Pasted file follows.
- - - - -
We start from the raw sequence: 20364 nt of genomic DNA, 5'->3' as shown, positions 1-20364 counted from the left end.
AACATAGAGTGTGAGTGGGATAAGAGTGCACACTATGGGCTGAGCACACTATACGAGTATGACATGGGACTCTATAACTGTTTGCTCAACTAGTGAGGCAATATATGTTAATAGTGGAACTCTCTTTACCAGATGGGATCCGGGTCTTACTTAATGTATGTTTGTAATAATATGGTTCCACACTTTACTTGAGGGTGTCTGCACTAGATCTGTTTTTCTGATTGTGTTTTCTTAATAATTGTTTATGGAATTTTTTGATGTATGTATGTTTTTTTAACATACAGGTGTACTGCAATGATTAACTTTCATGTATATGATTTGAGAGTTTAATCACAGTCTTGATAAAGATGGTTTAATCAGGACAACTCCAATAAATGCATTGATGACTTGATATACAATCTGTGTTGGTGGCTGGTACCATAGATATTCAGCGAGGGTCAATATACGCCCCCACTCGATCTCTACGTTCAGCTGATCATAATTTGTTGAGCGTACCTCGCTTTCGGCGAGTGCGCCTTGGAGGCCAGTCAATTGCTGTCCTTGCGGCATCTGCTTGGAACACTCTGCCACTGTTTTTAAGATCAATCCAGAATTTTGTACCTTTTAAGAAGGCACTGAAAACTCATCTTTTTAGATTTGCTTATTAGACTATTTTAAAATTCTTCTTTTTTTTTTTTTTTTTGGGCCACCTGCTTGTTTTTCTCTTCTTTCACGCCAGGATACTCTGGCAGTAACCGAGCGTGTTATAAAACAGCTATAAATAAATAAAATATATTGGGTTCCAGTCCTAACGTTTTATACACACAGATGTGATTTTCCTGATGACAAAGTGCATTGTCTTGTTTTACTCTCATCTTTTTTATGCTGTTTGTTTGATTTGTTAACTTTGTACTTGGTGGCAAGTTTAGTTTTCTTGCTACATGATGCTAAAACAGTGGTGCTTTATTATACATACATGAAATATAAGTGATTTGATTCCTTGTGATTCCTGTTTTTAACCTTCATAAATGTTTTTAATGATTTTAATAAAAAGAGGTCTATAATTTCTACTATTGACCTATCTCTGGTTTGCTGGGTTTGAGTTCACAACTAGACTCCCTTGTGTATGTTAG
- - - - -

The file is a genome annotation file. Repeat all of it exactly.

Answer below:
We start from the raw sequence: 20364 nt of genomic DNA, 5'->3' as shown, positions 1-20364 counted from the left end.
AACATAGAGTGTGAGTGGGATAAGAGTGCACACTATGGGCTGAGCACACTATACGAGTATGACATGGGACTCTATAACTGTTTGCTCAACTAGTGAGGCAATATATGTTAATAGTGGAACTCTCTTTACCAGATGGGATCCGGGTCTTACTTAATGTATGTTTGTAATAATATGGTTCCACACTTTACTTGAGGGTGTCTGCACTAGATCTGTTTTTCTGATTGTGTTTTCTTAATAATTGTTTATGGAATTTTTTGATGTATGTATGTTTTTTTAACATACAGGTGTACTGCAATGATTAACTTTCATGTATATGATTTGAGAGTTTAATCACAGTCTTGATAAAGATGGTTTAATCAGGACAACTCCAATAAATGCATTGATGACTTGATATACAATCTGTGTTGGTGGCTGGTACCATAGATATTCAGCGAGGGTCAATATACGCCCCCACTCGATCTCTACGTTCAGCTGATCATAATTTGTTGAGCGTACCTCGCTTTCGGCGAGTGCGCCTTGGAGGCCAGTCAATTGCTGTCCTTGCGGCATCTGCTTGGAACACTCTGCCACTGTTTTTAAGATCAATCCAGAATTTTGTACCTTTTAAGAAGGCACTGAAAACTCATCTTTTTAGATTTGCTTATTAGACTATTTTAAAATTCTTCTTTTTTTTTTTTTTTTTGGGCCACCTGCTTGTTTTTCTCTTCTTTCACGCCAGGATACTCTGGCAGTAACCGAGCGTGTTATAAAACAGCTATAAATAAATAAAATATATTGGGTTCCAGTCCTAACGTTTTATACACACAGATGTGATTTTCCTGATGACAAAGTGCATTGTCTTGTTTTACTCTCATCTTTTTTATGCTGTTTGTTTGATTTGTTAACTTTGTACTTGGTGGCAAGTTTAGTTTTCTTGCTACATGATGCTAAAACAGTGGTGCTTTATTATACATACATGAAATATAAGTGATTTGATTCCTTGTGATTCCTGTTTTTAACCTTCATAAATGTTTTTAATGATTTTAATAAAAAGAGGTCTATAATTTCTACTATTGACCTATCTCTGGTTTGCTGGGTTTGAGTTCACAACTAGACTCCCTTGTGTATGTTAG